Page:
Of The Kremlin
- Nov 25, 2001
- Total Time
Lead-Free Movement Troubles Aircraft Industry
10/02/2005 09:07:56 PM
By Robert Wall
Aerospace companies and some of their customers are struggling to deal with a movement to phase out lead and other dangerous metals from electronics products. And they are worried the trend could have a significant impact on their systems' performance.
Europe is leading the charge on trying to eliminate dangerous metals, with a European Union mandate in place stipulating that electronic products introduced after July 1, 2006, can no longer feature lead or certain other metals. Industry officials expect others to follow, noting that China and some U.S. states at the local level are pursuing similar policies.
Aerospace suppliers have managed to obtain an exclusion from the EU rule after lobbying from Airbus, Rockwell Collins and others, and with the backing of the European Aviation Safety Agency and FAA. But that hasn't completely eased the predicament. Many suppliers to avionics and other component makers generate most of their revenue through business in the commercial electronics world, so they are phasing out proscribed materials nevertheless.
ONE EXAMPLE IS LEAD-SOLDER, which is on the list of items the commercial electronics industry will have to do without to remain in compliance with EU rules. As a result, the aerospace industry is not only faced with a dwindling supply of these components made with familiar processes, but also the possibility of needing to recertify systems to comply with the offered alternatives--and soon. "Our ability to buy lead-plated components is diminishing rapidly," notes Roger Southgate, director of avionics certification at Rockwell Collins.
The lead-free solder drive represents a particular concern. "There are many unanswered questions regarding lead-free solder in aerospace applications," according to a letter Boeing has sent to suppliers. The aerospace giant has instructed suppliers to "notify Boeing of any plans to transition to lead-free electronics, even where required to accommodate obsolescence situations." Airbus may soon issue its own guidance, mandating compliance with lead-free electronics rules, according to industry officials.
Coming into vogue as a replacement substance as a result of the anti-hazardous material campaign is the application of pure-tin plating in switches and other components. Pure tin is deemed a cost-effective alternative for the current tin-lead material.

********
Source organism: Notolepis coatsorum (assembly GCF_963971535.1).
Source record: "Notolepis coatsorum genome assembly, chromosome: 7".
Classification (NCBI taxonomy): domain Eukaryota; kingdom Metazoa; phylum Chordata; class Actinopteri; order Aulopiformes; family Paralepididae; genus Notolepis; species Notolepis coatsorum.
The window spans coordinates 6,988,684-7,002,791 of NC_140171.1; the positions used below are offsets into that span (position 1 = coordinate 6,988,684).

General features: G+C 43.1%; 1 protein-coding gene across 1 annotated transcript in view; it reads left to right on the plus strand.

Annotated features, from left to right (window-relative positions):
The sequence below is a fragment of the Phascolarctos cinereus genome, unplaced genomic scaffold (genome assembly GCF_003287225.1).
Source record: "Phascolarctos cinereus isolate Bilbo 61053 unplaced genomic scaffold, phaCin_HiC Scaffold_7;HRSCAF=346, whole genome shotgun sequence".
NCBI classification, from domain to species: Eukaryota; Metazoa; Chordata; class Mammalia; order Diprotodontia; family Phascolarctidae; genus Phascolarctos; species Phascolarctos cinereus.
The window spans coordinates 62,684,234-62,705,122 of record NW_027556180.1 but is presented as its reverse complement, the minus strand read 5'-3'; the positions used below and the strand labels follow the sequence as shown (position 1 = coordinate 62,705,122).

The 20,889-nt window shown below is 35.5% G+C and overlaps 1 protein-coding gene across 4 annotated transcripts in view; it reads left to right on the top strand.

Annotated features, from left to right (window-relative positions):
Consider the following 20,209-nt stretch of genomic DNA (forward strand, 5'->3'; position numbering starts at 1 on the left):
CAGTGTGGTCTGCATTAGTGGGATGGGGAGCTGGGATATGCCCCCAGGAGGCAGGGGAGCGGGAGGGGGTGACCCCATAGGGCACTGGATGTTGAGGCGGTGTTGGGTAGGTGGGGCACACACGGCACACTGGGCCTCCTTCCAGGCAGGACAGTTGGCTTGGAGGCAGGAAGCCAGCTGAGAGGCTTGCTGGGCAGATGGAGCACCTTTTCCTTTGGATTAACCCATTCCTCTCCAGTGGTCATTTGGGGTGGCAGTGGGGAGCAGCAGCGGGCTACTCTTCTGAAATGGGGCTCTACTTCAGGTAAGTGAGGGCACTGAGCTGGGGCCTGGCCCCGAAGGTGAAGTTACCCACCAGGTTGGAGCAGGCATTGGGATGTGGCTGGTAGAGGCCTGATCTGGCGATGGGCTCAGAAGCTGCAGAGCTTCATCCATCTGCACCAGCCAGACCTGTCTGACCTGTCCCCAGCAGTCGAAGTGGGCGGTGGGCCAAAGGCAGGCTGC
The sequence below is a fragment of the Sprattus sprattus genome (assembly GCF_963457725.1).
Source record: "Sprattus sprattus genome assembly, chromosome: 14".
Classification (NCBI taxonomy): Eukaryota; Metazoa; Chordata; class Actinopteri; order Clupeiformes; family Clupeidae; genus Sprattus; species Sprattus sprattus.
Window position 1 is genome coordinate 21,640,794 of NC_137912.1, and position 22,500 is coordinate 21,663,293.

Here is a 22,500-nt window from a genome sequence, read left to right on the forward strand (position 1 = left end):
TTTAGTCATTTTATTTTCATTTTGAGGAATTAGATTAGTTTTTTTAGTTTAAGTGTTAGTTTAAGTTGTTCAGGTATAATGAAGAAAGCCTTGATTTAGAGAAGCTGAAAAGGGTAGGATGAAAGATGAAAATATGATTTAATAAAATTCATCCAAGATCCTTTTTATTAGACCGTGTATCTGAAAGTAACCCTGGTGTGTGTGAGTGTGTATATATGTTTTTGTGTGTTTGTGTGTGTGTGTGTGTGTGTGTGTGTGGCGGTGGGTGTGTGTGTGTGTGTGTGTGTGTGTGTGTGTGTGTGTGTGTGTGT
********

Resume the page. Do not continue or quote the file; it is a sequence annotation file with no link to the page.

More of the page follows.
But pure tin has a nefarious and poorly understood side effect, warn industry and NASA officials. The material can create "tin whiskers," which are electrically conductive hair-like structures that can grow to 10 mm., come loose and short-circuit electronics. Studies at NASA Goddard Space Flight Center have concluded that "tin whiskers pose a serious reliability risk to electronic assemblies." In fact, the agency attributes at least three on-orbit commercial satellite failures to the phenomenon. Growth rates of the whiskers range from 0.03-0.09mm. per year.
Although the appearance of whiskers on pure tin has been known for some time, the cause is still poorly understood. Whisker growth has been observed in sealed boxes, so even those types of protected avionics components are susceptible. One of the simplest ways to suppress whisker growth is "poisoning" the pure tin, but that would involve use of one of the banned substances and, therefore, is not deemed an option. Tin-lead plating can also grow whiskers, NASA notes, but because they aren't nearly as long as those for pure-tin plating, are seen as less of a concern.
Lead-free solder could pose other hazards too, suggests Southgate. Soldering temperatures have to be higher and it isn't necessarily clear what effect that may have on the reliability of components such as resistors or integrated circuits.